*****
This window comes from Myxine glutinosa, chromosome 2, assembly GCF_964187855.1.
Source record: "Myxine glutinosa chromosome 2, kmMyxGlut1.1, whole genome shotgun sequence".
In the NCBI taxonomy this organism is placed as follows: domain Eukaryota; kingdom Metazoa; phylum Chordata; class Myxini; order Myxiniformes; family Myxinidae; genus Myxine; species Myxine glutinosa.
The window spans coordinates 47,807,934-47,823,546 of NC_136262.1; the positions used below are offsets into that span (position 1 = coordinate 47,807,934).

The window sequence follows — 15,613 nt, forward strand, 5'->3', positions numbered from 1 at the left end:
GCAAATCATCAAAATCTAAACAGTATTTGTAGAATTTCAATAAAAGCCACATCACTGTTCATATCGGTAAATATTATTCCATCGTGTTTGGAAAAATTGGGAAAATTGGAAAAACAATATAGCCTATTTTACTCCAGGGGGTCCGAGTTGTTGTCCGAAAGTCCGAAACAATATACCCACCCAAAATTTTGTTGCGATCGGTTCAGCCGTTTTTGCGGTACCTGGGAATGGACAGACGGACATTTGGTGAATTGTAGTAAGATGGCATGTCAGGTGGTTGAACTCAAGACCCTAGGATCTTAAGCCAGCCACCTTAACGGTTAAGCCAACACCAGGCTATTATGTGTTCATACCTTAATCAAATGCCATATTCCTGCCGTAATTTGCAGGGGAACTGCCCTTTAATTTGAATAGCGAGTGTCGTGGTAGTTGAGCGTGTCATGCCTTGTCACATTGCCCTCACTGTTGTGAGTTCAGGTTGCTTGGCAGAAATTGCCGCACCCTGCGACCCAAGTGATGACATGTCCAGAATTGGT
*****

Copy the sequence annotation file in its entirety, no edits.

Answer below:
This window comes from Myxine glutinosa, chromosome 2, assembly GCF_964187855.1.
Source record: "Myxine glutinosa chromosome 2, kmMyxGlut1.1, whole genome shotgun sequence".
In the NCBI taxonomy this organism is placed as follows: domain Eukaryota; kingdom Metazoa; phylum Chordata; class Myxini; order Myxiniformes; family Myxinidae; genus Myxine; species Myxine glutinosa.
The window spans coordinates 47,807,934-47,823,546 of NC_136262.1; the positions used below are offsets into that span (position 1 = coordinate 47,807,934).

The window sequence follows — 15,613 nt, forward strand, 5'->3', positions numbered from 1 at the left end:
GCAAATCATCAAAATCTAAACAGTATTTGTAGAATTTCAATAAAAGCCACATCACTGTTCATATCGGTAAATATTATTCCATCGTGTTTGGAAAAATTGGGAAAATTGGAAAAACAATATAGCCTATTTTACTCCAGGGGGTCCGAGTTGTTGTCCGAAAGTCCGAAACAATATACCCACCCAAAATTTTGTTGCGATCGGTTCAGCCGTTTTTGCGGTACCTGGGAATGGACAGACGGACATTTGGTGAATTGTAGTAAGATGGCATGTCAGGTGGTTGAACTCAAGACCCTAGGATCTTAAGCCAGCCACCTTAACGGTTAAGCCAACACCAGGCTATTATGTGTTCATACCTTAATCAAATGCCATATTCCTGCCGTAATTTGCAGGGGAACTGCCCTTTAATTTGAATAGCGAGTGTCGTGGTAGTTGAGCGTGTCATGCCTTGTCACATTGCCCTCACTGTTGTGAGTTCAGGTTGCTTGGCAGAAATTGCCGCACCCTGCGACCCAAGTGATGACATGTCCAGAATTGGT